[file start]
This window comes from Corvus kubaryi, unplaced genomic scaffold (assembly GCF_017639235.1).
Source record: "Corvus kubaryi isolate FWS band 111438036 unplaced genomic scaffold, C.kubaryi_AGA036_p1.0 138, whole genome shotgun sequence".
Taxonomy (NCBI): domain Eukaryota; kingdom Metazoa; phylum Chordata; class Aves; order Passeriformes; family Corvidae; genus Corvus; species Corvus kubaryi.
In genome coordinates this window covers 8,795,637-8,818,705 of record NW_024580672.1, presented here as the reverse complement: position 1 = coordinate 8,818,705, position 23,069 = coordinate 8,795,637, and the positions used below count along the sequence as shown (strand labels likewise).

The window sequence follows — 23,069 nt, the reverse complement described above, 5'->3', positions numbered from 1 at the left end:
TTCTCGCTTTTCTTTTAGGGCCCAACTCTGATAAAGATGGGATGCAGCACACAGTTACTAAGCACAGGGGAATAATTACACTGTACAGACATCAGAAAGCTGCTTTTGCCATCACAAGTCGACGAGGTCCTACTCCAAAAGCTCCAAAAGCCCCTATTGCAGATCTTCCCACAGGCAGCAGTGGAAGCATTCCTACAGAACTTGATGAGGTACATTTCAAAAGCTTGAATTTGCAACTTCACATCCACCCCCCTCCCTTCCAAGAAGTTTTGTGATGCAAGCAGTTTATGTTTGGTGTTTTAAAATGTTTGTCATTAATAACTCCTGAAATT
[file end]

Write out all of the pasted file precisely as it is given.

This window comes from Corvus kubaryi, unplaced genomic scaffold (assembly GCF_017639235.1).
Source record: "Corvus kubaryi isolate FWS band 111438036 unplaced genomic scaffold, C.kubaryi_AGA036_p1.0 138, whole genome shotgun sequence".
Taxonomy (NCBI): domain Eukaryota; kingdom Metazoa; phylum Chordata; class Aves; order Passeriformes; family Corvidae; genus Corvus; species Corvus kubaryi.
In genome coordinates this window covers 8,795,637-8,818,705 of record NW_024580672.1, presented here as the reverse complement: position 1 = coordinate 8,818,705, position 23,069 = coordinate 8,795,637, and the positions used below count along the sequence as shown (strand labels likewise).

The window sequence follows — 23,069 nt, the reverse complement described above, 5'->3', positions numbered from 1 at the left end:
TTCTCGCTTTTCTTTTAGGGCCCAACTCTGATAAAGATGGGATGCAGCACACAGTTACTAAGCACAGGGGAATAATTACACTGTACAGACATCAGAAAGCTGCTTTTGCCATCACAAGTCGACGAGGTCCTACTCCAAAAGCTCCAAAAGCCCCTATTGCAGATCTTCCCACAGGCAGCAGTGGAAGCATTCCTACAGAACTTGATGAGGTACATTTCAAAAGCTTGAATTTGCAACTTCACATCCACCCCCCTCCCTTCCAAGAAGTTTTGTGATGCAAGCAGTTTATGTTTGGTGTTTTAAAATGTTTGTCATTAATAACTCCTGAAATT